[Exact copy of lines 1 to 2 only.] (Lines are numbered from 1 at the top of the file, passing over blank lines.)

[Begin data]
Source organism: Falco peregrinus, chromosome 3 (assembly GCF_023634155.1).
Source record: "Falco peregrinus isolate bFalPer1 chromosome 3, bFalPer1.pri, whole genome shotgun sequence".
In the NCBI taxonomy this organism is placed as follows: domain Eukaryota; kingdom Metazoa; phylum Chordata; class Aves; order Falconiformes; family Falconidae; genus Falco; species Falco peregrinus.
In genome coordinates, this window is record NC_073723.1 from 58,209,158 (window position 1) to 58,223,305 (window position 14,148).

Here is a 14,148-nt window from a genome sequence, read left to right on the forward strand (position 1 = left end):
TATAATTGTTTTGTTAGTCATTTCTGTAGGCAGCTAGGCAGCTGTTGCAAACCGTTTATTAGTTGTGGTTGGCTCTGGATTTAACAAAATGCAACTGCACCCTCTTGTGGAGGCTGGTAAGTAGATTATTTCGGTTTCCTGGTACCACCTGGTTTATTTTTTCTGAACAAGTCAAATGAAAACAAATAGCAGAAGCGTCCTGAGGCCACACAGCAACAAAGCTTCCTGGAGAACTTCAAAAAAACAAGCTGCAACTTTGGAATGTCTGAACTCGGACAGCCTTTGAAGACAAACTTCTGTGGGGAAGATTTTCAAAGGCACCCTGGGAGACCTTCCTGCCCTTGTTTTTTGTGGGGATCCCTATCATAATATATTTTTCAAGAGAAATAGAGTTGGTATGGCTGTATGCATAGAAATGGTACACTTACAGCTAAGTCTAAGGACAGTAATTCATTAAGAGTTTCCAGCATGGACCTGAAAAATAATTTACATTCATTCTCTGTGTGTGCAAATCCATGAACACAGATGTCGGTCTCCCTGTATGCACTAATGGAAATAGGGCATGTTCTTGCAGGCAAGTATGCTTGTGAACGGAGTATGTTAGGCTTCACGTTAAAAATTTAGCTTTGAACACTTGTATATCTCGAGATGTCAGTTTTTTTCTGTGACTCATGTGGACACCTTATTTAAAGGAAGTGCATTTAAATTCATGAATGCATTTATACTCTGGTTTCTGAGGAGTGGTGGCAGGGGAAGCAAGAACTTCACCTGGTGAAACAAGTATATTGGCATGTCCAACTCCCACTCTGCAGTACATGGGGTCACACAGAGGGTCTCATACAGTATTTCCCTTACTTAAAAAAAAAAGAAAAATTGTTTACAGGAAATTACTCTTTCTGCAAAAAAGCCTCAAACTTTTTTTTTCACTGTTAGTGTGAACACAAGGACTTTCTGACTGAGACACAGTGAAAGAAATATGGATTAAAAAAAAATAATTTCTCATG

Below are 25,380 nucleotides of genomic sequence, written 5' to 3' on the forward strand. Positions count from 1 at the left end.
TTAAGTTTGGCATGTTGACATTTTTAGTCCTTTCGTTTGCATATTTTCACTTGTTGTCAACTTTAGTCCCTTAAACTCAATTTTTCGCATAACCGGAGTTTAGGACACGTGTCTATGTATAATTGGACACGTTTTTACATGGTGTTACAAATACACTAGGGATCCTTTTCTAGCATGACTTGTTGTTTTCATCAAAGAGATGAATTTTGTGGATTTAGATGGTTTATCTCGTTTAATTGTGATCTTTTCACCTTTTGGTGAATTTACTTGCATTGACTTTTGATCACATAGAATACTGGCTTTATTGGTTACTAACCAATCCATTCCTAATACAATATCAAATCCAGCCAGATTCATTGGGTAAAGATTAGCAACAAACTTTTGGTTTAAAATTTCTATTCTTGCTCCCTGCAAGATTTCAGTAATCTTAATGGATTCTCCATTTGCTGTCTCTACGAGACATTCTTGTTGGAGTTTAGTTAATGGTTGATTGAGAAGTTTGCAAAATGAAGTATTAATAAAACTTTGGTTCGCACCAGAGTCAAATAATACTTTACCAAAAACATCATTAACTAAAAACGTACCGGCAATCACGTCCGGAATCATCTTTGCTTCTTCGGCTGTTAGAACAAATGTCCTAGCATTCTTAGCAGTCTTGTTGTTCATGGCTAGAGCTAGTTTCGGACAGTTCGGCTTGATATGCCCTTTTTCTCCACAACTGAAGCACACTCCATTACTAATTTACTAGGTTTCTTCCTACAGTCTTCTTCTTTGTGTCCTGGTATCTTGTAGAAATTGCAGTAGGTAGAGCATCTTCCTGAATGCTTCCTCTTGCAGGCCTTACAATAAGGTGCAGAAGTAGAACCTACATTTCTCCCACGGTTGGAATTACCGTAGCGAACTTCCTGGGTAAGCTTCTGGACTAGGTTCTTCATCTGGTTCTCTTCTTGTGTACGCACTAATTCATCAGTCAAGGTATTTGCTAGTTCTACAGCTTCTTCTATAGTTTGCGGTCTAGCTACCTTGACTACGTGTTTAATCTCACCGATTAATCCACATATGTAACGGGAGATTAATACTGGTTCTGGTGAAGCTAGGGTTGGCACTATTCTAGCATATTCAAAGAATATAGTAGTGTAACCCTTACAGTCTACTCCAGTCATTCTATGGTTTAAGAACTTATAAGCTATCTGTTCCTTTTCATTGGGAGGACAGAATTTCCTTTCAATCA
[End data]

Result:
Source organism: Falco peregrinus, chromosome 3 (assembly GCF_023634155.1).
Source record: "Falco peregrinus isolate bFalPer1 chromosome 3, bFalPer1.pri, whole genome shotgun sequence".